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Old 05-16-2014, 12:52 AM   #1
ericls
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Intel graphics HD4000 fails to work


This question may be marked as duplicate but questions I've found alike in askubuntu stackoverflow ubuntuforum can not solve this problem or give me an answer.

The model of my laptop is Acer V7-481 which comes with an i3-3227U CPU and NO graphic card.

When I was installing ubuntu 12.04 for the first time, the laptop booted up in a black screen

The only solution to this is to add a boot parameter nomodeset or something to disable the KMS.

Other solutions I found are useless, including acpi related and adjust the backlight using shortcuts etc.


Now, my laptop can only boot with nomodeset but I don't think the integrated graphic card is functioning normally.
  1. I cannot connect to a second monitor via HDMI and Display Port
  2. unity is running in 2d mode
  3. can't use 3d hardware acceleration

out put of
Code:
uname -a
Code:
Linux v7 3.13.0-24-generic #47-Ubuntu SMP Fri May 2 23:30:00 UTC 2014 x86_64 x86_64 x86_64 GNU/Linux
out put of
Code:
lshw -c video
Code:
*-display UNCLAIMED     
   description: VGA compatible controller
   product: 3rd Gen Core processor Graphics Controller
   vendor: Intel Corporation
   physical id: 2
   bus info: pci@0000:00:02.0
   version: 09
   width: 64 bits
   clock: 33MHz
   capabilities: msi pm vga_controller bus_master cap_list
   configuration: latency=0
   resources: memory:c0000000-c03fffff memory:b0000000-bfffffff ioport:3000(size=64)
 
Old 05-16-2014, 03:31 PM   #2
mostlyharmless
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As far as the testing the hardware is concerned, I would try booting the laptop with a live CD of a different distro, with a newer version. Knoppix is usually very good at working with any hardware, so I'd download a copy of that.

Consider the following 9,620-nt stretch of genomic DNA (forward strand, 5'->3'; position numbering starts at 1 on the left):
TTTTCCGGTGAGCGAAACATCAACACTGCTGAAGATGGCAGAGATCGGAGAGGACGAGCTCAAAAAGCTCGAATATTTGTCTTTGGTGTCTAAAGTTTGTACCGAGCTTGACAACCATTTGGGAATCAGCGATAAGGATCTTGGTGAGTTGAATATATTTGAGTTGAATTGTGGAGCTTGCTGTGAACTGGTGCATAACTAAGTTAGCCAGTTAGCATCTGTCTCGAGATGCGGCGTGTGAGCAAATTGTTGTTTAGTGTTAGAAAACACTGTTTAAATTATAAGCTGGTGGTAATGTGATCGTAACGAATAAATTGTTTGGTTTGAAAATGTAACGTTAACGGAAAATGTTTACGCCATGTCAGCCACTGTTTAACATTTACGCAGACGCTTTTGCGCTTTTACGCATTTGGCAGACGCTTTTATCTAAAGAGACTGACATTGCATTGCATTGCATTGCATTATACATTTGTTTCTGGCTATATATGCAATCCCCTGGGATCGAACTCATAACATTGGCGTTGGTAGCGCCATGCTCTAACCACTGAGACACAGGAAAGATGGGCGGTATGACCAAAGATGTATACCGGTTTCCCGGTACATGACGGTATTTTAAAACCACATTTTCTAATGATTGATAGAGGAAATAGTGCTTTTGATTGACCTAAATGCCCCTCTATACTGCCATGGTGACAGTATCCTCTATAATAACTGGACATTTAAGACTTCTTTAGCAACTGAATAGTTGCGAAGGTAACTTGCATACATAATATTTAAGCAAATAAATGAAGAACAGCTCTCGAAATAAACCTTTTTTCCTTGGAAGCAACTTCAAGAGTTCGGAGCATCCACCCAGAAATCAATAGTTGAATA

Assuming the hardware is fine, I personally would try a newer version of Ubuntu, (or Mint or something) unless there's a very good reason that you're sticking with Ubuntu 12.04. That would be the easiest solution since there are numerous reports of all sorts of quirky Ivy Bridge HD4000 laptop issues out there.
 
Old 05-16-2014, 04:48 PM   #3
jefro
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My guess is that device wasn't invented when 12 came out. (could be wrong)

Try the newer 14 and see what happens. Generally Intel products are some of the most linux friendly. Intel provides drivers to almost every product they offer.
 
Old 05-16-2014, 07:22 PM   #4
ericls
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Quote:
Originally Posted by jefro View Post
My guess is that device wasn't invented when 12 came out. (could be wrong)

Try the newer 14 and see what happens. Generally Intel products are some of the most linux friendly. Intel provides drivers to almost every product they offer.
I'm running 14.04 now , and it doesn't help..

Thanks for your reply, anyway.
 
Old 05-16-2014, 07:24 PM   #5
ericls
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Quote:
Originally Posted by mostlyharmless View Post
As far as the testing the hardware is concerned, I would try booting the laptop with a live CD of a different distro, with a newer version. Knoppix is usually very good at working with any hardware, so I'd download a copy of that.

Assuming the hardware is fine, I personally would try a newer version of Ubuntu, (or Mint or something) unless there's a very good reason that you're sticking with Ubuntu 12.04. That would be the easiest solution since there are numerous reports of all sorts of quirky Ivy Bridge HD4000 laptop issues out there.
Well, I've tried Ubuntu, Debian, Centos, Fedora
and Archlinux which doesn't come with a GUI but still boot into black screen without nomodeset
 
Old 05-16-2014, 07:30 PM   #6
Emerson
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Is this an Optimus laptop?
 
Old 05-16-2014, 07:33 PM   #7
ericls
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Quote:
Originally Posted by Emerson View Post
Is this an Optimus laptop?
Sorry, but it's not .
It has only an integrated graphic card inside I3-3227U
 
Old 05-17-2014, 09:41 AM   #8
dolphin_oracle
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when you say black screen, are you sure the brightness isn't just set to 0. My intel card does that on my HP laptop. As soon as the intel driver kicks in, the screen brightness goes to zero.
 
Old 05-17-2014, 10:03 AM   #9
ericls
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Quote:
Originally Posted by dolphin_oracle View Post
when you say black screen, are you sure the brightness isn't just set to 0. My intel card does that on my HP laptop. As soon as the intel driver kicks in, the screen brightness goes to zero.